By Jon Dougherty

(NationalSentinel) As President Donald Trump prepares once again to take on a regional bully, he is once more getting pushback from European ‘leaders’ who are not losing drones or incurring any other costs of doing business with Iran.

Following the Islamic republic’s downing of a $130-plus million RQ-4 Global Hawk surveillance drone in international waters last week, the president, who reportedly was ready to launch a counterstrike at Iranian radar and missile installations until he learned of how many people would be killed, seems prepared to impose radical new sanctions on the regime instead.

But, The Wall Street Journal reports, European leaders who have done virtually nothing to reign in Iranian terrorist activities and expansionism in the region except sign a worthless ‘nuclear’ agreement, are pressing Trump to back off:

In mounting its pressure campaign, the U.S. is seeking ultimately to drive the Islamic Republic’s oil exports to zero. It has more recently imposed sanctions on Iran’s industrial-metals sector and announced major sanctions on one of the country’s biggest petrochemical companies.

“We’ve done very massive sanctions. We’re increasing the sanctions now,” Mr. Trump told NBC over the weekend.

Iran had hoped to spook Mr. Trump and other nations into easing Washington’s financial and economic embargo that has shocked the nation’s economy, U.S. officials and analysts said.

Iranian leaders, those people said, are gambling Mr. Trump is so averse to a direct U.S. war with Iran that he will slow the pace of new sanctions, soften global enforcement and compromise on U.S. demands for a nuclear and security deal.

But Mr. Trump’s decision to raise economic pressure further suggests he believes he can use sanctions to bring Iran to the negotiating table on U.S. terms without triggering a conflict.

Among those pushing for restraint are some of the usual Euro-suspects: France’s President Emmanuel Macron and German Chancellor Angela Merkel, both of whom are expected to lobby POTUS Trump at the upcoming summit of leaders from Group of 20 nations in Japan to go easy on Iran because…well, because.

Bucking many of his senior advisers in canceling a military counterstrike, POTUS and Secretary of State Mike Pompeo signaled over the weekend they are going to be patient for the time being and give Iran an opportunity to talk.

“When the Iranian regime decides to forgo violence and meet our diplomacy with diplomacy, it knows how to reach us,” Pompeo said on Saturday, denying reports that the U.S. has used Oman to appeal for talks with Iran. “Until then, our diplomatic isolation and economic pressure campaign against the regime will intensify.”

Also, the WSJ noted, to underscore the fact that the Trump administration isn’t giving Iran much leeway, officials said that cyber attacks against an Iranian intelligence group’s computer systems were launched last week.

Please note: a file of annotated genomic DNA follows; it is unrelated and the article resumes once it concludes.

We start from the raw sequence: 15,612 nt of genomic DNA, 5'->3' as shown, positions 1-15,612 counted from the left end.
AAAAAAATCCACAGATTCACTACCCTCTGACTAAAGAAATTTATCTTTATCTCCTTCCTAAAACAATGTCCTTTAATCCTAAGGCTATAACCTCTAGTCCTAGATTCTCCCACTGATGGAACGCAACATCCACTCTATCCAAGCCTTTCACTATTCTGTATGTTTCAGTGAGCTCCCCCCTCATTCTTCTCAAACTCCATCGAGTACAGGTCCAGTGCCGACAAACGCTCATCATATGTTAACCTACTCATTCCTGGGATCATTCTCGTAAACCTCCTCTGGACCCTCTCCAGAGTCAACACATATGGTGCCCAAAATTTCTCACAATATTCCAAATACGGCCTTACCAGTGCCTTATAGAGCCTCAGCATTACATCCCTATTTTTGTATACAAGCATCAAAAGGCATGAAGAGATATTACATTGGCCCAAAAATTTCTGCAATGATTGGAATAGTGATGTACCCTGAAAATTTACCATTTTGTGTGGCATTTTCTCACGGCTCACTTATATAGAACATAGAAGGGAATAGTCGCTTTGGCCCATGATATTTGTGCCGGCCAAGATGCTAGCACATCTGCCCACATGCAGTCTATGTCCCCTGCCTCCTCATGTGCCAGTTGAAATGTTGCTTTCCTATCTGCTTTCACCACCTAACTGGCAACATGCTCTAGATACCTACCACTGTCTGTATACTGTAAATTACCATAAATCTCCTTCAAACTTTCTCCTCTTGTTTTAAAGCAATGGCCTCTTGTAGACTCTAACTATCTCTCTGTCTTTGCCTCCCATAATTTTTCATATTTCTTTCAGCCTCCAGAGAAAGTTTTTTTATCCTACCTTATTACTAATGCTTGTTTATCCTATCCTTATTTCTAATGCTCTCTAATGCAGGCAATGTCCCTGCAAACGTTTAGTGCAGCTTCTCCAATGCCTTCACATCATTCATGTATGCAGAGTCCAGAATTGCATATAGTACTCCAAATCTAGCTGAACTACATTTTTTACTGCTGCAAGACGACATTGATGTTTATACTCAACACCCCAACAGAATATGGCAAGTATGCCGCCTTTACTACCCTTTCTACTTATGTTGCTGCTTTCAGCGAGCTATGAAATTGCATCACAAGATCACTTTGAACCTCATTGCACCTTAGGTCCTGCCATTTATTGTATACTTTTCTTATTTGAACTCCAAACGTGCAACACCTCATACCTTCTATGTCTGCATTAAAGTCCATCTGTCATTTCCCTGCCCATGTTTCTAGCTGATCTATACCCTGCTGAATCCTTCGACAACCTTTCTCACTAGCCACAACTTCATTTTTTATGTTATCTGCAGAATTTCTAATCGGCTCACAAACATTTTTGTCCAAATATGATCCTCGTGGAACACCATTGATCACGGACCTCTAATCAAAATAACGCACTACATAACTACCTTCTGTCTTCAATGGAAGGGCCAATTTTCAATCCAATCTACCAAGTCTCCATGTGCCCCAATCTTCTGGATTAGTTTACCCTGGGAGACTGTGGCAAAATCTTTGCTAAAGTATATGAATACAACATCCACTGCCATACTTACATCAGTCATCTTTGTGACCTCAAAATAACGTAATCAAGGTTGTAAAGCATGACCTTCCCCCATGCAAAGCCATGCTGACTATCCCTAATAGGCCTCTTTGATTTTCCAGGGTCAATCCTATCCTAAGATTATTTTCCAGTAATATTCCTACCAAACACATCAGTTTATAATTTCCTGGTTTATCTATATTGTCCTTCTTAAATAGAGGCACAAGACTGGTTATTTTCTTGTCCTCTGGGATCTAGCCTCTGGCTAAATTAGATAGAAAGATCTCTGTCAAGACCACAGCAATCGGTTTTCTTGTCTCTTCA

Mr. Trump and his aides haven’t elaborated on what additional sanctions would look like. One possible channel for ratcheting up the pressure would be to penalize banks, insurers, traders or any other companies outside Iran that are still helping the country, a move supporters say would stifle the remaining flows of cash keeping the country and regime on life support.

Also in the mix are sanctions against Iran’s Special Trade and Finance Instrument, the mirror company to Europe’s Instrument for Supporting Trade Exchanges, a special-purpose vehicle set up to try to circumvent U.S. sanctions, a person familiar with Treasury discussions said.

Other sanctions could target economic sectors not already hit such as consumer- or industrial-goods manufacturing, or entities that move money or products in and out of Iran, such as trading houses or shipping concerns.

Meanwhile, CNBC reports that Iran is already in a precarious position, economically, as new sanctions appear likely.

“We can safely say that Iran’s revenue from oil has been cut by at least two-thirds, so they are in a very dangerous economic position,” Cailin Birch, global economist at the Economist Intelligence Unit, told CNBC’s “Squawk Box Europe ” on Monday.

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“They are right to kind of put on a strong face to get themselves out of this conflict, but they are not in a position to fight a war either,” Birch said.


Birch estimated that Iran had been exporting between 10 million to 15 million barrels per week in seaborne crude oil exports in the first quarter of the year. Now, this firm sees “nominal volumes” of 4 million to 5 million barrels per week, but half of that was just shuttled in domestic ports, Birch said.

The Europeans understandably worry about an escalation with Iran, but giving the regime a pass and continuing to do business as usual with it isn’t going to change the regime’s behavior. Only maximum economic and military pressure will accomplish that.

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